Sunday, May 14, 2006

Most English clubs want "fairer" income distribution

A joint study between financial advisers Grant Thornton and Birkbeck College of the University of London’s Football Governance Research Centre shows that a majority of England's football clubs are in favour of a greater distribution of revenue within their leagues. The November 2005, 5th annual State of the Game study, recently discovered on the internet by Soccer Investor, revealed that 60% of the English Premier League's clubs and 57% of both Premier and Football League clubs are in favour of a greater distribution of revenues within their leagues, while 80% of all clubs would back a fairer distribution of riches across all leagues.

Predictably, 50% of Premiership clubs object to greater redistribution to the Football League, but opinion is fundamentally split with 40% of clubs willing to back greater distribution. 10% remain undecided.

"The game is at a cross-roads", says Prof Christine Oughton, Director of Birkbeck's Football Governance Research Centre. "The Premiership is experiencing a growing crisis with stagnant attendances and a lack of a competitive balance", she continued.

"Despite seeing the football bubble burst with more than 36 clubs going into administration in the last 10 years and many others having to drastically tighten their belts, debt remains a big issue", said Joe McLean a football finance expert at Grant Thornton. 83% of all clubs remain concerned about the levels of debt they are facing (up from 79% last year) and 22% are very concerned.

"Football has moved on from the financial excesses witnessed within the game just a few years ago; although progress has been made, serious debt problems remain. With many clubs in better shape, the emphasis is gradually shifting towards addressing the structure of the game and specifically towards issues such as revenue distribution, improved corporate governance and competitiveness. Consequently the overall appeal of the game is thrown into question", McLean said. "More clubs want a fairer distribution of TV revenues, because the current financial model upon which the game is based is too risky for proper long-term planning", he added.

Some 85% of all clubs and 70% of Premiership clubs believe that greater redistribution would help to reduce business risk. "With so much revenue at stake, the difference between finishing fourth rather than fifth in the Premiership and missing out on Champions League football can be massive, having a devastating effect on club finances. Likewise, finishing 18th rather than 17th can reduce a club's income by millions of pounds", said Oughton.

"The fact that eight out of 10 football clubs believe a better distribution of revenues would reduce risk and tackle competition is a clear signal that unless a more level playing field is established through a better sharing of resources the game is destined for further difficulties. Attendances will continue falling, competition will remain stifled and interest in the game will wane being mildly rekindled only when the big games take place", continued McLean.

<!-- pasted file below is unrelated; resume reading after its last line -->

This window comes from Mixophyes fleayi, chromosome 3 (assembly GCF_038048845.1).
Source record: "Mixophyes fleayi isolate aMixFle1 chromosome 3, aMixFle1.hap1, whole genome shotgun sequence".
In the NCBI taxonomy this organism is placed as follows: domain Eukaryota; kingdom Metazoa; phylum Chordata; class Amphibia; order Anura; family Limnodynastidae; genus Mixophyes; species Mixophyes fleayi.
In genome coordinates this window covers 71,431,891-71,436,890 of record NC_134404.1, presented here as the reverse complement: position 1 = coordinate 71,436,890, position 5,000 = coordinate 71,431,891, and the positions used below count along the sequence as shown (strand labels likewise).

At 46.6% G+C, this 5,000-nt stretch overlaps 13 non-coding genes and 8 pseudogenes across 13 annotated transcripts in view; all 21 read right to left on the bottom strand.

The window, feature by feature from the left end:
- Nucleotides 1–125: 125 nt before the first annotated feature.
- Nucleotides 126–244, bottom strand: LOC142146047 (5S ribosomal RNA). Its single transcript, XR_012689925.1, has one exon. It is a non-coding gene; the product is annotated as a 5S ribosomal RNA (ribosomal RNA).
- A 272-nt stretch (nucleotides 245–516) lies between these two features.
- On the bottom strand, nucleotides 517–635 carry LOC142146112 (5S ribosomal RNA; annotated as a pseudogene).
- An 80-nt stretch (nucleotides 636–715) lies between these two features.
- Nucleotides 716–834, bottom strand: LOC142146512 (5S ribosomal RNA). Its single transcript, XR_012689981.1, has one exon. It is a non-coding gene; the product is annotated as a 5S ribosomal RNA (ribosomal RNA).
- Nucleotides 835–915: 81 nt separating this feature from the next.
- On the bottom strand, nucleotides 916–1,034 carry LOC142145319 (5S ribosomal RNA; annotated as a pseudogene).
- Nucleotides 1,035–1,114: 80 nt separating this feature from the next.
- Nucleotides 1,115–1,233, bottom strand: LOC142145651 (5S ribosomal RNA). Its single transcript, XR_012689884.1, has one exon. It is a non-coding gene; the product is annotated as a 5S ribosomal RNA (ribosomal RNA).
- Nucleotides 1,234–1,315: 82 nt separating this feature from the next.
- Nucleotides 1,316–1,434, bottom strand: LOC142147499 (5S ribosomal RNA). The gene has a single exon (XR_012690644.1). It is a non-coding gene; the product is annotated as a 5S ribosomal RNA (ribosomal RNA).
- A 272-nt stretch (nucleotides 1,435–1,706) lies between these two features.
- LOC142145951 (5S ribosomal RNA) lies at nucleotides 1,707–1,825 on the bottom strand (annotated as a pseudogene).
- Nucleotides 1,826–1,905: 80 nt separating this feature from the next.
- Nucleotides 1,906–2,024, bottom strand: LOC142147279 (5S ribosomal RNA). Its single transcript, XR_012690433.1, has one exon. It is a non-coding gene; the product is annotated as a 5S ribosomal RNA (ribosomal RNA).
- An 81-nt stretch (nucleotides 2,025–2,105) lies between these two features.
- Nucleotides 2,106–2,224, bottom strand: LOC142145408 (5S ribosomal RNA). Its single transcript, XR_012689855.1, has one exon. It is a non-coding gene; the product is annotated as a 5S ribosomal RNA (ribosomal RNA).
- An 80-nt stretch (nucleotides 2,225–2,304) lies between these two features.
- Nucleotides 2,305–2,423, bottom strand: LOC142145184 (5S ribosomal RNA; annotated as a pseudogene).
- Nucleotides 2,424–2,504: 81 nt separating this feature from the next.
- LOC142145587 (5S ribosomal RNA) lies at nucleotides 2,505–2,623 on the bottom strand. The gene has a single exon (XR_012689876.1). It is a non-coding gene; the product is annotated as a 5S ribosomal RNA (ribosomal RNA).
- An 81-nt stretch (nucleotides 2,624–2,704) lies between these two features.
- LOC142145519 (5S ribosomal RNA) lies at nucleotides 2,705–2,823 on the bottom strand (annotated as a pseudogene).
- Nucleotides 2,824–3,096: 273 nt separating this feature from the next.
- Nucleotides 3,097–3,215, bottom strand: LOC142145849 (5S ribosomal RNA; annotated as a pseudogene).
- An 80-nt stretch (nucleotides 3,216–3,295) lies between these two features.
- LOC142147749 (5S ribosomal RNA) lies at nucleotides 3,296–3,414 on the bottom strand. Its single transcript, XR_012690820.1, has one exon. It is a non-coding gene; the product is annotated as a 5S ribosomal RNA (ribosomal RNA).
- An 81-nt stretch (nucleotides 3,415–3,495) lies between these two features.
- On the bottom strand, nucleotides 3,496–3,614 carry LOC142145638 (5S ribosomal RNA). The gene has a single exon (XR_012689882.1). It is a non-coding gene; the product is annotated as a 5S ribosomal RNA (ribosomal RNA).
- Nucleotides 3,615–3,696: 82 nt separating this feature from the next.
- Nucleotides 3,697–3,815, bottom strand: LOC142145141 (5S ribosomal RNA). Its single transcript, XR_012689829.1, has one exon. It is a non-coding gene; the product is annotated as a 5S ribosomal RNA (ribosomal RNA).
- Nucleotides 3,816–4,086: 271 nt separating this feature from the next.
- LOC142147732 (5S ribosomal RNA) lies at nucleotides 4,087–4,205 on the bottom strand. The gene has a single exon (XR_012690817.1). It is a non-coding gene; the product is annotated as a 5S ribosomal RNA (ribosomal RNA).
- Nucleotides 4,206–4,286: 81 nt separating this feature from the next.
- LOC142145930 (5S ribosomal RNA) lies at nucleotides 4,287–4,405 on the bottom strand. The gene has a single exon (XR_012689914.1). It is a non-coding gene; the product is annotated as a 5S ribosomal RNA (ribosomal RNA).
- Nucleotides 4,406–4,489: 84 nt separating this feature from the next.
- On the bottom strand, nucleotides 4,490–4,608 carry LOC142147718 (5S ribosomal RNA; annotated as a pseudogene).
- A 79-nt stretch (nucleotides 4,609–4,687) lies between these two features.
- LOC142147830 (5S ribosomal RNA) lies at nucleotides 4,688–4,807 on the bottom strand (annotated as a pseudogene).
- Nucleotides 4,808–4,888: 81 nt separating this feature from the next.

Looking at the results in greater detail, the research revealed that overall progress among football clubs in England and Wales in improving corporate governance standards is continuing to head in the right direction, albeit at a slow pace. Nearly all clubs now approve a 1-year business plan with more clubs now conducting a form or risk evaluation. Problems do remain, for example, only 8% of clubs have a nominations committee and 19% an audit committee. Training for board members remains weak.

Looking ahead, 94% of clubs support agent fee transparency and 92% want to see a tighter regulation of agents, a move Oughton believes "would go some way to help dispel some of the clouds that give the game a bad reputation".

The PLC model is clearly on a downward path. From 20 clubs listed (10 on the LSE) at the height of the trend back in 2000, only 12 remain in public hands (4 on the LSE). Football has instead witnessed a growing involvement of organised supporters through Supporters Trusts. They are now involved in 57% of all clubs ranging from the Premier League to the Football Conference.

Membership has grown significantly and is now estimated to be in excess of 100,000. "When Supporters Trusts first emerged, critics claimed that clubs run by fans would recklessly spend resources on a whim, perhaps for a new centre-forward. On the contrary clubs run by Supporters Trust have demonstrated a refreshing level of prudence", said Prof Jonathan Michie, one of the reports co-authors.

"Despite debt problems still present in many clubs, the penny appears to be dropping in the minds of many football stakeholders and clubs in particular. We are witnessing early, though distinct signs that the tide is slowly turning away from a game made of poorly managed and unaccountable clubs and a lack of competitive balance and moving towards better run clubs, greater supporter involvement and crucially, greater support for a more level playing field in terms of the financial distribution of revenues", concluded McLean.

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